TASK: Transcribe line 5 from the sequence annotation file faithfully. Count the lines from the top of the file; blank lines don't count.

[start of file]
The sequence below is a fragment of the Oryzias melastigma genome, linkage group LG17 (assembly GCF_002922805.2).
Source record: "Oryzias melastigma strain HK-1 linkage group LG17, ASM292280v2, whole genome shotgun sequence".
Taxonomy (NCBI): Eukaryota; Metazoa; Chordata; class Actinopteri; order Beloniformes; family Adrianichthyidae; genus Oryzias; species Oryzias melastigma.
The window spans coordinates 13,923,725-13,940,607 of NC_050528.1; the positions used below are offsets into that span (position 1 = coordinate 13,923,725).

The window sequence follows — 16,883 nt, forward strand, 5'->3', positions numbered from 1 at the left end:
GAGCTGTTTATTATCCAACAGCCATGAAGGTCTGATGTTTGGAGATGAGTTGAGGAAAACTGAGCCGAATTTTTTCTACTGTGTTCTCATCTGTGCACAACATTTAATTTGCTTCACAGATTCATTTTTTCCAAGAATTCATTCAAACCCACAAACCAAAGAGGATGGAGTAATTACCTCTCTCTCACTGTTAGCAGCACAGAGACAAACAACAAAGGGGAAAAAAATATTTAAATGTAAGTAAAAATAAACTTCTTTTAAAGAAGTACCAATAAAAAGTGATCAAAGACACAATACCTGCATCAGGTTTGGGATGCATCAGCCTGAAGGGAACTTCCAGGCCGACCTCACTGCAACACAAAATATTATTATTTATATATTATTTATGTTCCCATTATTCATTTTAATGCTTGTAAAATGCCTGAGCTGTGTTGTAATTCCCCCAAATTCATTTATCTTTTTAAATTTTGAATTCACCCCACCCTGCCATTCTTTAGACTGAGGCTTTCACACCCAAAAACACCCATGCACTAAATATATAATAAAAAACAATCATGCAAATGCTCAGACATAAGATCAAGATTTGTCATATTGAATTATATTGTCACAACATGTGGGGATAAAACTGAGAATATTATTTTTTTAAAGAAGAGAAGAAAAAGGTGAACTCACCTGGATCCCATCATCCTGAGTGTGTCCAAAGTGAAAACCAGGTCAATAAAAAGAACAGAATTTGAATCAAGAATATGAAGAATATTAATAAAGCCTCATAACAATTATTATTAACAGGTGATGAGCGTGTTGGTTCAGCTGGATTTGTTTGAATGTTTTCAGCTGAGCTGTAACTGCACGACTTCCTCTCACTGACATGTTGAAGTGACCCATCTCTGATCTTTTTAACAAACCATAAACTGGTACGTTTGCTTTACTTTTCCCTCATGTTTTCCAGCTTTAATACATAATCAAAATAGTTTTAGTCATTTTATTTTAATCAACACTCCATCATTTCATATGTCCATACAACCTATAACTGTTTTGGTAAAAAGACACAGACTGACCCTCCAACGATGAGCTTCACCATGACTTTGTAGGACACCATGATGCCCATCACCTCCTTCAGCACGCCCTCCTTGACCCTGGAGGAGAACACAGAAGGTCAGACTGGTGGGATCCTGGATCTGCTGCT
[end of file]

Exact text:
The window sequence follows — 16,883 nt, forward strand, 5'->3', positions numbered from 1 at the left end: